- Clean up spillages of crockery and glass breakages (but you shouldn't throw anything non-perishable away yet).
- Dispose of perishables like ruined or spilt food. You should list the items as you dispose of them.
- If possible, take photos before moving and repairing anything.
In the case of an earthquake:
- Any reimbursement for temporary or urgent repairs is, of course, subject to EQC acceptance of a valid claim.
- If accepted, the cost will be deducted from any total amount owed to you under EQC cover.
- Important: Don't start permanent repairs until your EQC claim has been settled.
How to lodge a claim with EQC:
For domestic property EQC cover the first $100k for House and $20k for Contents damage. Customers can lodge claim with EQC either online or by making a phone call as listed below. They will need to make a separate claim for House and Contents.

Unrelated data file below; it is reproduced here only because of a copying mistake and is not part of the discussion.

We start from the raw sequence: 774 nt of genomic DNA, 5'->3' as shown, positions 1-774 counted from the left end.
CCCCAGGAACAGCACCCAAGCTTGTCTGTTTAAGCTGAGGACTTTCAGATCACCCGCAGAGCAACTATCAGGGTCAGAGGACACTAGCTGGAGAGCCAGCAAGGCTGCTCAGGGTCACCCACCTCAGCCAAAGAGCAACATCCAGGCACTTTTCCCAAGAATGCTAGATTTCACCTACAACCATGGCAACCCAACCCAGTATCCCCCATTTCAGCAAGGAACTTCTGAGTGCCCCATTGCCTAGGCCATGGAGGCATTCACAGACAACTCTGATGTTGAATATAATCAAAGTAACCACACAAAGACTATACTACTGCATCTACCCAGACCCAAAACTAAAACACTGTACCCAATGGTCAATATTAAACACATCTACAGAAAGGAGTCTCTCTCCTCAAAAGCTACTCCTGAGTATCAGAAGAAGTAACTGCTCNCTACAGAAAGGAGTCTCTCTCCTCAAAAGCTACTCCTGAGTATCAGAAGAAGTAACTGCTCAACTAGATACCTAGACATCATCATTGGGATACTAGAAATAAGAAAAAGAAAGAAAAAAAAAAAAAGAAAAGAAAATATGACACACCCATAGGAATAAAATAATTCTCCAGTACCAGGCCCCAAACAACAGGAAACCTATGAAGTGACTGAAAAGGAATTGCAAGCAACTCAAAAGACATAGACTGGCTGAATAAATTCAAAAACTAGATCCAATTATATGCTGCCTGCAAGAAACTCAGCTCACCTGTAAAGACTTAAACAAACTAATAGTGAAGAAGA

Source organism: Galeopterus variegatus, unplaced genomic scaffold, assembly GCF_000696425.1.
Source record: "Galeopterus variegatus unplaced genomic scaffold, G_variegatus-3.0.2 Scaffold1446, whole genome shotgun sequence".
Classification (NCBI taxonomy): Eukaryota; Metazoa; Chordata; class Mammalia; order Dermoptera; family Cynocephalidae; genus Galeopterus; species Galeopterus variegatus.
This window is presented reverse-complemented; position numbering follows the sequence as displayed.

- For more information: Visit the EQC website
- Phone: 0800 DAMAGE (0800 326 243)
A reminder to be prepared
For those not directly impacted by the natural disaster, they are a reminder that you can build a more resilient business by having plans in place and the appropriate equipment for your staff to get through.
You should have in place, or at least be thinking about:
- Health and Safety Plans (Hazard identification process, emergency evacuation procedures);
- Emergency equipment, first aid kits, food and water;
- Employee safety checks i.e. how to contact staff to check they are safe (you should have all staff contact details saved in a safe place);
- Business continuity plans.
If you need any resources or wish to discuss further - call our Advice Service on 0800 472 472 (1800 128 086 from Australia) or send them an email at firstname.lastname@example.org.
Updated 10th November 2020.